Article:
November 1, 2011 – Corindus Vascular Robotics said leading experts in interventional cardiology will speak about their clinical experience using the CorPath 200 System at a symposium co-sponsored by Corindus Vascular Robotics and Philips Healthcare. The event, entitled "Robotic-Assisted PCI, User Experience in Daily Practice," will take place at 7 a.m Thursday, Nov. 10, 2011 at the Moscone Center, Room 112 at the Transcatheter Cardiovascular Therapeutics (TCT) annual meeting.
Moderated by Peter J. Fitzgerald, M.D., and Joseph P. Carrozza Jr., M.D., the symposium will include presentations on the benefits robotic-assisted percutaneous coronary intervention (PCI) procedures, followed by roundtable discussion. Presentations include:
• "How Cardiovascular Robotics is changing PCI," Jeffrey W. Moses, M.D.
• "Overview of the CorPath 200 System and the PRECISE Trial," Giora Weisz, M.D.
• "High-Volume Operator Experience with Robotic-Assisted PCI," D. Christopher Metzger, M.D.
• "Integrating the CorPath 200 System into the Cath Lab Workflow," Ronald Caputo, M.D.
• "Beyond PCI - Robotics for Structural Heart Disease Procedures," Peter J. Fitzgerald, M.D.
"As the current practice of interventional cardiology evolves into more complex procedures, there is a need for improved safety and efficiency in the catheterization laboratory," said Carrozza, chief of cardiovascular medicine at St. Elizabeth's Medical Center, Boston, Mass. "The CorPath 200 System has the potential to improve the standard-of-care for PCI as well as future applications such as structural heart, peripheral and neurology procedures."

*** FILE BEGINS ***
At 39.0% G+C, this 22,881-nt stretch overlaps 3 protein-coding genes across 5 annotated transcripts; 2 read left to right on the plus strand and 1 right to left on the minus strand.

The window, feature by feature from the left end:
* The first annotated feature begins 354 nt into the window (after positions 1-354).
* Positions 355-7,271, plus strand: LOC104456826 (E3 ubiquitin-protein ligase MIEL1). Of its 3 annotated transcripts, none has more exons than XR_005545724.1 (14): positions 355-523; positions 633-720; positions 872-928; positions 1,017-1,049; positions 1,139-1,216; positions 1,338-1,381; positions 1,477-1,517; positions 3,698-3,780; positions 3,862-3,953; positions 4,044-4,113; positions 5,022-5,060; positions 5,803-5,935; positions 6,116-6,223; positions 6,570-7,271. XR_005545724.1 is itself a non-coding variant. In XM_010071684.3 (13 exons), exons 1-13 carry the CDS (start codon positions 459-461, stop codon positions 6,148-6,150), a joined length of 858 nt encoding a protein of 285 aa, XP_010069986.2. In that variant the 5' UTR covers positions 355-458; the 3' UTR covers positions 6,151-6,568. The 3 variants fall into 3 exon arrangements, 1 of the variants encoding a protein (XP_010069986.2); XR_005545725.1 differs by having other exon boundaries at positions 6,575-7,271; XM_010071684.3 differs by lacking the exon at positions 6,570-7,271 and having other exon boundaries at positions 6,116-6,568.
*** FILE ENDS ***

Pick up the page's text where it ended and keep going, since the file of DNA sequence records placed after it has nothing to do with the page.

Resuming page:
According to recent data published in the Catheterization and Cardiovascular Intervention journal, an interventional cardiologist's daily exposure to radiation and the physical stresses inherent in the cath lab can lead to occupational health risks including orthopedic problems, cataracts and cancer. The CorPath 200 System allows for controlled robotic-assisted placement of coronary guidewires and stent/balloon catheters from an ergonomically optimized interventional cockpit. The lead-lined cockpit protects the operator from radiation exposure. The comfortable seated position in front of the "slaved" monitors provides enhanced visualization of the angiography screen while reducing fatigue and minimizes head, neck and back strain.
"When introducing new technology into the cath lab, simplicity is best. The CorPath System is easy to use and fits nicely into the lab with minimum learning curve for the staff and me," said Ron Caputo, M.D., FACC, FSCAI, director of cardiac services and cardiology research at St. Joseph's Hospital Health Center in Syracuse, N.Y. "The joysticks are positioned in front of monitors, allowing me to focus on the patient's physiology, while the lead lined cockpit allows me to safely perform PCI procedures without wearing a heavy lead apron."
Corindus Vascular Robotic activities at TCT 2011 include:
• Giora Weisz, M.D., will host a discussion: "Corindus Robotic-Assisted Angioplasty: Current Status and Distant Vision" at 1:22 p.m. Monday, Nov. 7, 2011, in room 134.
• Corindus Vascular Robotics will host hands-on demonstrations of the CorPath 200 System CorPath 200 system hands-on demonstration at TCT exhibit hall booth 2209. To reserve your booth presentation of the CorPath 200 System, please call 508.653.3335 x200 or e-mail [email protected].
• On Thursday, Nov.. 10, Corindus and Philips Healthcare will host the CorPath Symposium. To register for the breakfast symposium, please visit: www.tctconference.com/satelliteprograms.
For more information: www.corindus.com
NOTE: The CorPath 200 System is an investigational device and limited by federal law to investigational use only.